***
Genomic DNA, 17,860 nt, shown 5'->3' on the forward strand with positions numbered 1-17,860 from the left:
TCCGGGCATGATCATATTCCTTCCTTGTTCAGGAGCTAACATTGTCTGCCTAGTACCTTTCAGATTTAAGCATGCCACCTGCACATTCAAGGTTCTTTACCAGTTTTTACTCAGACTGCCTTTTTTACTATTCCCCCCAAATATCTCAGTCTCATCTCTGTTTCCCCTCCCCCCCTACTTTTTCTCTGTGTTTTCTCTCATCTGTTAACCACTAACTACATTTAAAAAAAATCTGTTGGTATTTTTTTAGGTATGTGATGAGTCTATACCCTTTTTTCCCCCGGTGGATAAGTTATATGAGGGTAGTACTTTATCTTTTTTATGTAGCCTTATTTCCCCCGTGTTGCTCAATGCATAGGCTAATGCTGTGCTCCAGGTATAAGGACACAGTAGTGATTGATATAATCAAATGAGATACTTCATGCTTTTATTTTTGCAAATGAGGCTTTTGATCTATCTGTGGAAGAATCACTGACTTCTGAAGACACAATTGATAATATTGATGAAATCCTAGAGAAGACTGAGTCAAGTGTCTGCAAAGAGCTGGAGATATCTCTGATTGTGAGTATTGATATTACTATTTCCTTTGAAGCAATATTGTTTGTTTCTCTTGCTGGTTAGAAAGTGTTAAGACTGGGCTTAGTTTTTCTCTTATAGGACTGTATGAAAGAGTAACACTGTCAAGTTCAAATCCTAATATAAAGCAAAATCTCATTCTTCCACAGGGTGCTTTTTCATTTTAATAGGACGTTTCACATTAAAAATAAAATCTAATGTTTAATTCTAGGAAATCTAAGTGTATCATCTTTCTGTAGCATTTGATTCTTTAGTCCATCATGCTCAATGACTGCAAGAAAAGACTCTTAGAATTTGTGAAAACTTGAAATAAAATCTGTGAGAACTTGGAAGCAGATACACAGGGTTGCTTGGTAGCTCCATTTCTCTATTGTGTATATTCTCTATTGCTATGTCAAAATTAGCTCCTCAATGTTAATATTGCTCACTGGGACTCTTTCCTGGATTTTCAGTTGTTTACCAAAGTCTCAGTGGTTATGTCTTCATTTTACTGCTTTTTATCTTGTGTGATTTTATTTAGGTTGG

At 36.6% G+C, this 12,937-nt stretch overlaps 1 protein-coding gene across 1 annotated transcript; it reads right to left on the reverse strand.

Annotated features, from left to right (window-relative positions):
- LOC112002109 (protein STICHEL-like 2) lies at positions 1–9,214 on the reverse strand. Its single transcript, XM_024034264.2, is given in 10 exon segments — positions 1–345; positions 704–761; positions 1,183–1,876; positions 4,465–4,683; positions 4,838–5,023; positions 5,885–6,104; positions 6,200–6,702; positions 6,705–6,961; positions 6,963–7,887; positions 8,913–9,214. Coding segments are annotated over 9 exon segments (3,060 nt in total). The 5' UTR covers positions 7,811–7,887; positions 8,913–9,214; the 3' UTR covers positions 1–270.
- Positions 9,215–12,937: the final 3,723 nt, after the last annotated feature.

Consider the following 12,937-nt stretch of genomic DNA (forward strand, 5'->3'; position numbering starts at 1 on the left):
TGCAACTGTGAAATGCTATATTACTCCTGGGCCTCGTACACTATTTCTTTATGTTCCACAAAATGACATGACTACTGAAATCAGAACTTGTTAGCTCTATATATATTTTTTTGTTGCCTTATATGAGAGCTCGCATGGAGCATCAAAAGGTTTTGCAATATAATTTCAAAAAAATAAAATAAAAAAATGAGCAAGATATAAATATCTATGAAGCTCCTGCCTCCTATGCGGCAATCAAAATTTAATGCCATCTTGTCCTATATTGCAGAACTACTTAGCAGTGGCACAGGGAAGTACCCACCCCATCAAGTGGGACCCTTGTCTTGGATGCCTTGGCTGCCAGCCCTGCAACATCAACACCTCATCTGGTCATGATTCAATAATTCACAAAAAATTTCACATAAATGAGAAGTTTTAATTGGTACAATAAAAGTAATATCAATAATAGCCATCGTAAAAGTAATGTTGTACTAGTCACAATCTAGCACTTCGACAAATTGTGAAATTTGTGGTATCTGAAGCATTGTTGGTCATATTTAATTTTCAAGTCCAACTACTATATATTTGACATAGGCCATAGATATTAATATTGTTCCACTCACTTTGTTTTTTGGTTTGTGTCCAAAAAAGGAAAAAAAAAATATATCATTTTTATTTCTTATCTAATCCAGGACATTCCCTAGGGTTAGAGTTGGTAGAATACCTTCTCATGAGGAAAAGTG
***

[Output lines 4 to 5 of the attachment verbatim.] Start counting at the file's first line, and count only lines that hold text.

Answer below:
Annotated features, from left to right (window-relative positions):
- LOC112002109 (protein STICHEL-like 2) lies at positions 1–9,214 on the reverse strand. Its single transcript, XM_024034264.2, is given in 10 exon segments — positions 1–345; positions 704–761; positions 1,183–1,876; positions 4,465–4,683; positions 4,838–5,023; positions 5,885–6,104; positions 6,200–6,702; positions 6,705–6,961; positions 6,963–7,887; positions 8,913–9,214. Coding segments are annotated over 9 exon segments (3,060 nt in total). The 5' UTR covers positions 7,811–7,887; positions 8,913–9,214; the 3' UTR covers positions 1–270.